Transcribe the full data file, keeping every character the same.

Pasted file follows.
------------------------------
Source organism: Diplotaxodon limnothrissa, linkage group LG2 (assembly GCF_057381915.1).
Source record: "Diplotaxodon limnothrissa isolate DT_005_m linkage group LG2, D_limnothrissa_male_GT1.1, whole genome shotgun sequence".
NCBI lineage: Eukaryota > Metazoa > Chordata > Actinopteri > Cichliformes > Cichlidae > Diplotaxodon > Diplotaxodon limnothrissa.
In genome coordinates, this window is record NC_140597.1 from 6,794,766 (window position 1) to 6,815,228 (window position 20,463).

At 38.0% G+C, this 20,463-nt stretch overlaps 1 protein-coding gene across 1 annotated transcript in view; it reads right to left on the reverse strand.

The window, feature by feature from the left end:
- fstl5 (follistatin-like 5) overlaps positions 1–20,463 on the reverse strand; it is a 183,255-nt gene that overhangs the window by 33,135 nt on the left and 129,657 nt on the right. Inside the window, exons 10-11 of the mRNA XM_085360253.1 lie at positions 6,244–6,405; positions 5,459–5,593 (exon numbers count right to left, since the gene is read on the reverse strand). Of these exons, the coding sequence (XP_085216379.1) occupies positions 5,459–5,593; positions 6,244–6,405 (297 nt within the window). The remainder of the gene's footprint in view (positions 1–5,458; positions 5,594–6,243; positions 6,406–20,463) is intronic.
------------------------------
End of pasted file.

Source organism: Diplotaxodon limnothrissa, linkage group LG2 (assembly GCF_057381915.1).
Source record: "Diplotaxodon limnothrissa isolate DT_005_m linkage group LG2, D_limnothrissa_male_GT1.1, whole genome shotgun sequence".
NCBI lineage: Eukaryota > Metazoa > Chordata > Actinopteri > Cichliformes > Cichlidae > Diplotaxodon > Diplotaxodon limnothrissa.
In genome coordinates, this window is record NC_140597.1 from 6,794,766 (window position 1) to 6,815,228 (window position 20,463).

At 38.0% G+C, this 20,463-nt stretch overlaps 1 protein-coding gene across 1 annotated transcript in view; it reads right to left on the reverse strand.

The window, feature by feature from the left end:
- fstl5 (follistatin-like 5) overlaps positions 1–20,463 on the reverse strand; it is a 183,255-nt gene that overhangs the window by 33,135 nt on the left and 129,657 nt on the right. Inside the window, exons 10-11 of the mRNA XM_085360253.1 lie at positions 6,244–6,405; positions 5,459–5,593 (exon numbers count right to left, since the gene is read on the reverse strand). Of these exons, the coding sequence (XP_085216379.1) occupies positions 5,459–5,593; positions 6,244–6,405 (297 nt within the window). The remainder of the gene's footprint in view (positions 1–5,458; positions 5,594–6,243; positions 6,406–20,463) is intronic.